cheesemonkey wonders

cheesemonkey wonders

Sunday, June 26, 2011

"Did I answer your question...?"

One of my favorite stories about Too Much Information is the one about the kid whose parent has been so dreading the "Where did I come from?" question that, when the question finally arises, she or he responds with a lengthy disquisition about mommies and daddies (or mommies and mommies, or daddies and daddies, or any other combination thereof), sperm and eggs, etc., etc., only to be met with a brow-furrowing "Oh."

When the parent follows up, asking if there are any further details the child wanted, the kid responds, "Well -- Petunia said that she is from Trenton."

I was remembering this story as I was filing away some of the nicest cards and notes I received from my students this year. More than one of them thanked me for always asking the student questioner or the whole class if I had actually answered their questions.

This made me wonder, doesn't everybody do that?

When I worked in technical support and sales, I learned that this isn't just an important part of providing a correct and accurate answer. It's important for establishing the basis of trust that underlies the relationship.

When I started teaching math, I never even thought about the fact that I always asked a question-asker this question, but now I am starting to think about its importance. It doesn't matter so much for the "telling"/"lecturing"/"demonstrating"/"modeling" part of the process, but it sure matters a lot for building my relationship with my students and for establishing myself as a trustworthy guide to the world of mathematics. And it makes me wonder if this is how a lot of our students learn their habits of discouragement. I mean, if nobody ever asks them if they received what they asked for, doesn't that reinforce the unintended curricular idea that satisfying their personal curiosity doesn't matter?

Does anybody else out there have any experiences to share around this?


  1. I've never actually thought about it, but I pretty much always follow up with that when responding to student/class questions. I like your thoughts about how it helps to establish trust/positive relationship with the students--100% in agreement with that.

    Occasionally I'll start a class with "any questions before we begin?" and sometimes I will get a math question from the previous day, but sometimes it will be totally off-topic. School related questions are nice (ex: how can we not afford paper, but the school just installed new security cameras? A: your parents voted to make schools use different pots of money for different things. The school supplies pot is empty, the building upkeep pot is not. And no, we cannot transfer money between the pots), as are news stories (Fukushima was a great topic because some kids were getting into on that from crazy-go-nuts sources). It's time out of the prescribed curriculum, but I'm interested to know what they are curious/worried/excited about and it's great for the classroom relationship.

  2. @Mythagon Re: your second point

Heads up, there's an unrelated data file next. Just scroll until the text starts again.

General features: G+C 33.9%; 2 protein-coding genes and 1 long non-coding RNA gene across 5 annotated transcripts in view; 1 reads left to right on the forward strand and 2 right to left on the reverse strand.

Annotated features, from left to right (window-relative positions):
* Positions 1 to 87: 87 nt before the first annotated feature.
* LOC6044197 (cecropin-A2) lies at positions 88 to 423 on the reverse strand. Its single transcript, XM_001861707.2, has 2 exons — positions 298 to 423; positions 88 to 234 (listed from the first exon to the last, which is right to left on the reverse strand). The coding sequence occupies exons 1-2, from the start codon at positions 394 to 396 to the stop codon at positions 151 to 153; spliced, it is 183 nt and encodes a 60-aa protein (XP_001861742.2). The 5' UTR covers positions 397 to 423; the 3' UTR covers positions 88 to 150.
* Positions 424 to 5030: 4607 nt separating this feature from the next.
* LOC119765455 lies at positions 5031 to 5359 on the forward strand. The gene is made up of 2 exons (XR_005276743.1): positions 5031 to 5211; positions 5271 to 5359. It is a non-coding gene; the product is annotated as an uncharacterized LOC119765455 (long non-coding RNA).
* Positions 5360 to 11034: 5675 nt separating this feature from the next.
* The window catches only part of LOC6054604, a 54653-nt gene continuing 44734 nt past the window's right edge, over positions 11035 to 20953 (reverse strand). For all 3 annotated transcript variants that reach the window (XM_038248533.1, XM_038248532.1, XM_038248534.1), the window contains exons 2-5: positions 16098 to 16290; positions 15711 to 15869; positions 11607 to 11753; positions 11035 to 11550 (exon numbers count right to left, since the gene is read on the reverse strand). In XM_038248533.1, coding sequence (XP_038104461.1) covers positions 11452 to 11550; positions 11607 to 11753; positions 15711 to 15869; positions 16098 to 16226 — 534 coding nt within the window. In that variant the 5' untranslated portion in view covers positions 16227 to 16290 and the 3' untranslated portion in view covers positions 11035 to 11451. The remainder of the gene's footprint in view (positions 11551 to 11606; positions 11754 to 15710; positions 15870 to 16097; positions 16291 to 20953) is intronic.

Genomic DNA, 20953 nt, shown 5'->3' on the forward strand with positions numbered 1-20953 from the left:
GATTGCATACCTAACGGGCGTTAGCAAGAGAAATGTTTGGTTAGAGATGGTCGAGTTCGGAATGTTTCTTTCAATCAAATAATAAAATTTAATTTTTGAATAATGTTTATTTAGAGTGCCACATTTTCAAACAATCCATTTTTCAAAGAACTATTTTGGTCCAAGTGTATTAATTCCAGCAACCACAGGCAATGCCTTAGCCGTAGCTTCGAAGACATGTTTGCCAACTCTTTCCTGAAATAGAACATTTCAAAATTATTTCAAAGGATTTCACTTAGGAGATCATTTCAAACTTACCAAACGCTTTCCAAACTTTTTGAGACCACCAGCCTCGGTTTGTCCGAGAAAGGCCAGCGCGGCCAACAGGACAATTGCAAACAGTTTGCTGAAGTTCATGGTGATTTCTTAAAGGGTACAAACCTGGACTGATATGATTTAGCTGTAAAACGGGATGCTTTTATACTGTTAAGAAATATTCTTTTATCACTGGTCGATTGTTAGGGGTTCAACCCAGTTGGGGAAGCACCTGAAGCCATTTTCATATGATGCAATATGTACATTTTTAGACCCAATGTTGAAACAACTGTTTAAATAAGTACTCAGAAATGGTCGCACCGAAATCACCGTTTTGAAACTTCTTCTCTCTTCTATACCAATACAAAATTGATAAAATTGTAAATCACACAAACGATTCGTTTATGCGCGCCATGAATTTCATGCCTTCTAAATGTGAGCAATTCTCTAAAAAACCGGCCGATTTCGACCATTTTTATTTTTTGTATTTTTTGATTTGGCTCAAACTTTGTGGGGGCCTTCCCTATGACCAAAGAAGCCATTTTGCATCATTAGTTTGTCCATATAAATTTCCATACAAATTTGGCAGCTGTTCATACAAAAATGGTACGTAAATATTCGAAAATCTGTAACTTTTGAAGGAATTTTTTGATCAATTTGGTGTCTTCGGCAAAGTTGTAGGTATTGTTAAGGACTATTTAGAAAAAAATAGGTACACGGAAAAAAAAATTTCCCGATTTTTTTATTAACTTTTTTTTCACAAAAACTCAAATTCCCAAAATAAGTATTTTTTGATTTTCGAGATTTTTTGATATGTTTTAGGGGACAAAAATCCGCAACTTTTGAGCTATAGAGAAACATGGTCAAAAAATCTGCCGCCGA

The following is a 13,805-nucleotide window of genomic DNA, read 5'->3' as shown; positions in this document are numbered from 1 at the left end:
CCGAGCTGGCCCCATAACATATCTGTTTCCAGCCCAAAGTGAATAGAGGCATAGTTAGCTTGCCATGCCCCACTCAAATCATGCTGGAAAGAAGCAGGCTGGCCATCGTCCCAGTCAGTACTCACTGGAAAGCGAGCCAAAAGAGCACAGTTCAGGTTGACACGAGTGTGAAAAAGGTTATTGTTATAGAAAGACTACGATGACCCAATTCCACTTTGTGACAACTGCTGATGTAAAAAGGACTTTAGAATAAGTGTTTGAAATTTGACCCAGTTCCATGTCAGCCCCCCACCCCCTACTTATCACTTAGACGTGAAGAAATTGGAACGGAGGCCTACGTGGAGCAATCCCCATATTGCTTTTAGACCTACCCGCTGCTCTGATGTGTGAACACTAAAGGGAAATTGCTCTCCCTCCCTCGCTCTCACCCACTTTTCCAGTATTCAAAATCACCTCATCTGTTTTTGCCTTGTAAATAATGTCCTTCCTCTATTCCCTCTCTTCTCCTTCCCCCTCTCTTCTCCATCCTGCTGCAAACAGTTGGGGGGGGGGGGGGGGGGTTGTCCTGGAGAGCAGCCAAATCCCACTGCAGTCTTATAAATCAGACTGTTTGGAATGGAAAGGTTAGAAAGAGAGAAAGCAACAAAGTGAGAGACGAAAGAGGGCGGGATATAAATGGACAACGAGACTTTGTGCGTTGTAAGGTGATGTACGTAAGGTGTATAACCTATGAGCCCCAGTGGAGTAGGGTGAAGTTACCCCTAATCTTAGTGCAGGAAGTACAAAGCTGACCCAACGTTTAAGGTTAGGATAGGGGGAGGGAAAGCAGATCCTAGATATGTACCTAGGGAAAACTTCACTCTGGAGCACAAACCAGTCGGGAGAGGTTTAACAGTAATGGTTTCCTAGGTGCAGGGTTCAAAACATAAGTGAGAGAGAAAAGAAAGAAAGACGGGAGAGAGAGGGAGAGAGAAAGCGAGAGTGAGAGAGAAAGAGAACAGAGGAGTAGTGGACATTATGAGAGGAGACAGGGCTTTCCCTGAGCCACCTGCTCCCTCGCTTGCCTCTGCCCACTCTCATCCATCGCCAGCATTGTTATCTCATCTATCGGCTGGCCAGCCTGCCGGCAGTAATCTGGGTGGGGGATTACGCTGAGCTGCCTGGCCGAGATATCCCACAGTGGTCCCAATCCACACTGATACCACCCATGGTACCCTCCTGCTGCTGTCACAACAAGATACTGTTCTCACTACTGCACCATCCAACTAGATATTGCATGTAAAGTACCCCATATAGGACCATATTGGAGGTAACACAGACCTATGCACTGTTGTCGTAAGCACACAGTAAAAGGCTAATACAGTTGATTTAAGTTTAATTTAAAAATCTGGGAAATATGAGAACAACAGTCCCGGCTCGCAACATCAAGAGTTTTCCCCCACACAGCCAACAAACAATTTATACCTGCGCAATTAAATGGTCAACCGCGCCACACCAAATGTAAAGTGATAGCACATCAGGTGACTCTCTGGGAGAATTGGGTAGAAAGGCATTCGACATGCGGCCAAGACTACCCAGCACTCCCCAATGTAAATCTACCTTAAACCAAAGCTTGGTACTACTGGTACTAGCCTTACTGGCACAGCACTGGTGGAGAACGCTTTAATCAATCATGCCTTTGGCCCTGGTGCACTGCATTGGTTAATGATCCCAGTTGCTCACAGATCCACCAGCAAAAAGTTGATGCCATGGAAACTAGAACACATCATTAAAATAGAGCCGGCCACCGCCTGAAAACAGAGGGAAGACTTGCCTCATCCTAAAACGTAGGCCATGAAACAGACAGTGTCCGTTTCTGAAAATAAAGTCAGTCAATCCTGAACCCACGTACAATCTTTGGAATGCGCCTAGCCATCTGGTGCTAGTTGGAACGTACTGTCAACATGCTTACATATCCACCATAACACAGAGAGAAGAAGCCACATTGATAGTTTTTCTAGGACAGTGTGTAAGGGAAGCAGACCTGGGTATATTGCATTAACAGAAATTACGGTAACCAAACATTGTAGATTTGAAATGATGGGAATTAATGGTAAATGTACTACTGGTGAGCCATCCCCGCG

In classes where I forgot to ask for questions at the beginning of class, I'll often have this happen: I'll teach and entire lesson and be so into it and at the end I'll ask for questions and someone will raise their hand and say, "Did you get new shoes? Are those Toms?" It's frustrating to me because I know they were dwelling on it and passing notes about that all class. Sometimes it's best to get those distractions out of the way at the beginning.

  3. I'm with @calcdave, in middle school the majority of questions are not subject related. But, I feel this is when I earn their trust. I love to hear what they are interested in, not just math talk. I think it makes the rest of the class go more smoothly. Kind of like, "We got that out, now let's get down to work!"

    I need to work on asking them (especially in tutoring) if I answered their question. I usually ask, "Do you have any MORE questions?" But that isn't the same.

  4. I think @calcdave's point about the questions being on other non-mission-critical things is true for high school too, not just middle school. I have gotten the hair/ shoes/ new top question in the middle of discussions about vertical asymptotes and end behavior of rational functions.

    Also @ispeakmath is dead-on too about these areas being a place where trust is being built. Isn't this a foundation of classroom community-building? Math is a subject where trust is key, especially if we are trying to get kids to release their preconceptions about math class being a Locus of Doom and embrace the idea that it's OK to fail or be wildly off-base, as long as they're making positive effort for the good.

    @Mythagon and I have talked about building engagement and trust in working with the truly discouraged learners, and I love her use of the opening question. I don't see this as time off-task, though. Rather, I see it as a really valuable -- and low-cost -- investment in building her relationship with students/the class and also in community-building. One thing I learned last year is how much those little investments pay off over the course of a semester. Five minutes are probably likely to be used for non-mission-critical topics anyway. IMHO, it's wiser to invest them in building learning community structures which can be harnessed to get more mileage out of mathematics teaching and learning later!